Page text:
At a glance
Gently rub your tummy to let baby know you are here
Stay calm by doing regular breathing exercises
Time your contractions: more than 20 minutes apart means you aren’t in labour just yet
Start planning what type of pain relief you want for your birth
Baby's development at 37 weeks
The little person in your tummy isn’t quite so little anymore. With the lack of space, there isn’t much room for somersaults anymore. But baby will still kick, elbow or move about to remind you they’re still there.
Feel free to gently poke your tummy back to say: “hello, I’m here too.”
With only a couple of weeks to go, you’re probably feeling excited and nervous all at once. Who wouldn’t be?!
Still, try to stay as calm as possible so you can give birth in a relaxed way. So keep doing your regular breathing exercises.
If you feel a wave of contractions, look calmly at your watch, lie down and relax, breathing deeply and regularly. The contractions will subside. When they come back, look at your watch again. If they are more than 20 minutes apart, you’re not going into labour for now.
As a general rule, you shouldn’t need to contact the hospital until your contractions come every 10 minutes or so, and have been doing so for at least an hour. However, if you notice bleeding or baby’s movements are reduced, contact the hospital right away.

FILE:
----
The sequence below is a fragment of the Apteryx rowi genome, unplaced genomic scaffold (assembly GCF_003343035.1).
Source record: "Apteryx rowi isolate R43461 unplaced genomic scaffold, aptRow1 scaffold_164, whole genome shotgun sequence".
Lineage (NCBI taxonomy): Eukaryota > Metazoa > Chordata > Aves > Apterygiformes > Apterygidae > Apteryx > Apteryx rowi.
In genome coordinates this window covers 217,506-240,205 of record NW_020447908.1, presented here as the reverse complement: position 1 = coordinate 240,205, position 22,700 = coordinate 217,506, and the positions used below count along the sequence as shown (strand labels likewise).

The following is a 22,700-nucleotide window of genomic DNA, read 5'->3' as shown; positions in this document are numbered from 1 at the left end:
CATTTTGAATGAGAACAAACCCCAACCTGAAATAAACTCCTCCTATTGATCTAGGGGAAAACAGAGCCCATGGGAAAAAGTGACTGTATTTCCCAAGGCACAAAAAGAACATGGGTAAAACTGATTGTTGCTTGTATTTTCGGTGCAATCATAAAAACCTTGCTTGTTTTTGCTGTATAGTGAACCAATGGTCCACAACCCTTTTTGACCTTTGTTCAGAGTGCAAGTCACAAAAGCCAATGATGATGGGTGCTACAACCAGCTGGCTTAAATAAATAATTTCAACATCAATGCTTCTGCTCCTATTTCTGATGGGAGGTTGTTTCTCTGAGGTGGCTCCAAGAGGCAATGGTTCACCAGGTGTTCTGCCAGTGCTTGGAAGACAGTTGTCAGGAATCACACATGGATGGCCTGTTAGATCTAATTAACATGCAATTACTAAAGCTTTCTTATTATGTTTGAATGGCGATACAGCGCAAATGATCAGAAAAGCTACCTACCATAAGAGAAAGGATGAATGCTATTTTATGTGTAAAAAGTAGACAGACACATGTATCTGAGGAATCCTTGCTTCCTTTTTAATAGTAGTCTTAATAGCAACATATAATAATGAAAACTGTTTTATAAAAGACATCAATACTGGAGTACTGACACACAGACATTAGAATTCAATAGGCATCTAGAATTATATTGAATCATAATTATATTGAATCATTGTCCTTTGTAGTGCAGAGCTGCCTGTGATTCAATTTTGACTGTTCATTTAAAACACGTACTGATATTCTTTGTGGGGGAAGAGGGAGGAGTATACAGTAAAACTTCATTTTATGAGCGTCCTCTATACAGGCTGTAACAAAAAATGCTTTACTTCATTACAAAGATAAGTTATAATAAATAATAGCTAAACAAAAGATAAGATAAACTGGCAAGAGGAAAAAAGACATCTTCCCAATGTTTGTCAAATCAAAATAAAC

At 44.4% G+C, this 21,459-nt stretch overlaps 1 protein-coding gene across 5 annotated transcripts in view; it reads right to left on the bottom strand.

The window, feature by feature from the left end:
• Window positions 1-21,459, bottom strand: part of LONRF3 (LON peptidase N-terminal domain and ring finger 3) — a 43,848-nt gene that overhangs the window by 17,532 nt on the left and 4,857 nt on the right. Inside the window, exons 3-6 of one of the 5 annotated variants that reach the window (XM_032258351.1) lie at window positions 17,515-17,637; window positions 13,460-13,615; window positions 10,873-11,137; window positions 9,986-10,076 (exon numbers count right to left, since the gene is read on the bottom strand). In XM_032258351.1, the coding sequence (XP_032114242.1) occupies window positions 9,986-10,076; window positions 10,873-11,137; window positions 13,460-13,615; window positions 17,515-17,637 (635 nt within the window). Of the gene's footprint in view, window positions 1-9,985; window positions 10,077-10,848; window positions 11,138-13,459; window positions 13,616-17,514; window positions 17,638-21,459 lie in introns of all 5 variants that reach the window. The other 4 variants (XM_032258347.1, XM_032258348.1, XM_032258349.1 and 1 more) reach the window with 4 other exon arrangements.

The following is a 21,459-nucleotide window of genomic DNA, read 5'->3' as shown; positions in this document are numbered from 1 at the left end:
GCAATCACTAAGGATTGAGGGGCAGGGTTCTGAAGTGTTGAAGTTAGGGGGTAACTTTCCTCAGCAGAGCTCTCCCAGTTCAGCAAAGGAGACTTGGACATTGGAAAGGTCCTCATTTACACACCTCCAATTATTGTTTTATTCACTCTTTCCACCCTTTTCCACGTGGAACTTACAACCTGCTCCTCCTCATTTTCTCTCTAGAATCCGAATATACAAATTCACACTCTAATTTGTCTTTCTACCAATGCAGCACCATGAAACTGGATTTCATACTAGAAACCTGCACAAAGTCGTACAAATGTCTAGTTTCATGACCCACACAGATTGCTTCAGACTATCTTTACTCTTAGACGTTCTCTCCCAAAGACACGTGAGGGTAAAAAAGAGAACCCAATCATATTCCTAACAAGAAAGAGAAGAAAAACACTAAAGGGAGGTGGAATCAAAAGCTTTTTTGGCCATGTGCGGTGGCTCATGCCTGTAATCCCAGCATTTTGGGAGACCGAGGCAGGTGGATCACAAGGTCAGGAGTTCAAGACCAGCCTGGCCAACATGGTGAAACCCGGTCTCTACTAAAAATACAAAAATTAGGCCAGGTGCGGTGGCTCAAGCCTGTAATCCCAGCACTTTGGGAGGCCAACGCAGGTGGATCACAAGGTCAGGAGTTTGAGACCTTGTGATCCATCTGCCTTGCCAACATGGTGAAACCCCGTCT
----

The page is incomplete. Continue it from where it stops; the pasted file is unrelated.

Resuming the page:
Remember to take it easy, everything will be just fine. Trust us, we know these things.
Planning to breastfeed?
Here are some tips to help you get started.
Try to recruit as many breastfeeding supporters as you can, such as your partner, parents and friends.
If you would like to breastfeed, make sure you put this into your birth plan and have a chat with your midwife who will be able to advise you accordingly. Also, you can find breastfeeding support here.
If you can, try to attend antenatal or parentcraft classes where you can discuss breastfeeding. This will give you an idea of what to expect and connect you with other new mums.
When it comes to pain relief for labour, there are lots of options to choose from, a few of them can be found below. Once you’ve made your choice, tell your midwife and write it in you birth plan. Some women choose natural pain relief, such as acupuncture or aromatherapy. A birthing pool can help you relax and make contractions seem less painful too. Gas and air (entonox) is also another option, although it may cause you to feel a bit lightheaded.
TENS is a drug-free option that uses electrical nerve stimulation to block pain signals going to your brain. Alternatively, a pethidine injection can help you to relax and lessen pain. Epidurals (a special type of local anaesthetic) are a popular choice too.
For more information about pain relief, have a chat with your doctor or click here